It’s A Wonderful Life

It’s A Wonderful Life

It’s A Wonderful Life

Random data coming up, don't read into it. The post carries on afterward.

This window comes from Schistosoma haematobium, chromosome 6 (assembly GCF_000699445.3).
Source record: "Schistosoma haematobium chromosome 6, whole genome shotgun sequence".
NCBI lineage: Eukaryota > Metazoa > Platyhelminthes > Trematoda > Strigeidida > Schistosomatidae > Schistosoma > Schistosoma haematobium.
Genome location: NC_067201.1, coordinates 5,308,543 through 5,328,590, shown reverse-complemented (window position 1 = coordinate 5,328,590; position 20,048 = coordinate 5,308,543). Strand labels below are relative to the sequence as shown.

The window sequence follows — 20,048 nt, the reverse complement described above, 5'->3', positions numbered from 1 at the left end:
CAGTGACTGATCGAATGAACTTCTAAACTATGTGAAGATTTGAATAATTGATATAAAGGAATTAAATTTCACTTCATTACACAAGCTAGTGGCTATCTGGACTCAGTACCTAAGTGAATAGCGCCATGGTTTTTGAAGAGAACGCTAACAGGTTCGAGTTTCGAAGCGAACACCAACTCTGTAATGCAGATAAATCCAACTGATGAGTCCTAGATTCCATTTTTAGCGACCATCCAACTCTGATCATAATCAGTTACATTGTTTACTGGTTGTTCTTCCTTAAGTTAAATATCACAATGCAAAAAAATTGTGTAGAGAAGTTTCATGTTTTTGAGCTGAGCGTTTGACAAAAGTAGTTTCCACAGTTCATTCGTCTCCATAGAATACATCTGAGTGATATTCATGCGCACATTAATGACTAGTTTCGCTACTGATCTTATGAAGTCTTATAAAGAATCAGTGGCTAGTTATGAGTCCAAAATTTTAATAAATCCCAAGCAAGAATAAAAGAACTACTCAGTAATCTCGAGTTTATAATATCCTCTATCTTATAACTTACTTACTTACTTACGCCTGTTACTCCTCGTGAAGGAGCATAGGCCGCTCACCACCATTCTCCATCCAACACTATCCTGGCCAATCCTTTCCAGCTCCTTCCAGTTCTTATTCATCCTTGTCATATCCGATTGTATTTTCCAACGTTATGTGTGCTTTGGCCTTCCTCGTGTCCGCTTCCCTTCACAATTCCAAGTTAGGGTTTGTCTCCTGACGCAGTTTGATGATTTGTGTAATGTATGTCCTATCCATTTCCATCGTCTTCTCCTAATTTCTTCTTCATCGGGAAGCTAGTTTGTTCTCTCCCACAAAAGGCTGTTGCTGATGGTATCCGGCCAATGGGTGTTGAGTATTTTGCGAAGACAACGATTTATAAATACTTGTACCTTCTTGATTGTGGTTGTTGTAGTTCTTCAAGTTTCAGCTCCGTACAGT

It’s rather disingenuous for me to relate to George Bailey the way I do. I watch this, the best of the Christmas movies, each December and each year I tear up while recognizing the similarities between me and George. The obvious comparisons that pale include the fact that I can hear out of both ears, and I haven’t once done something even remotely as heroic as saving my brother from drowning in a very shallow stream. The two of us didn’t go to college, instead we both stayed home and worked for struggling family businesses. But that’s where the real comparisons end. Remember when George is offered a salary for 400% more than his current wage and he turns it down? See, that’s another place where we differ. I would have jumped at the chance to take Potter’s money. Then I would have implemented my subterfuge from the inside to torpedo Potter’s bank. As we’d later learn, bank examiners back then weren’t exactly strict, so I’m fairly certain I could have slipped some cash into random newspapers to wreck the books. Later, when the dust settled and Potter was in shambles, I would have returned to my position at my family bank and gobbled up all of the newly available market share. But I would have never found myself in that position, because when my friend offered me that investment in his plastics company, I would have scraped together a few dollars to fund my stake. Later, once that investment provided my significant liquidity, I might have considered a hostile takeover of Potter’s bank, and saved Bedford Falls that way. George might have been a good man, but he wasn’t as shrewd as he could have been.

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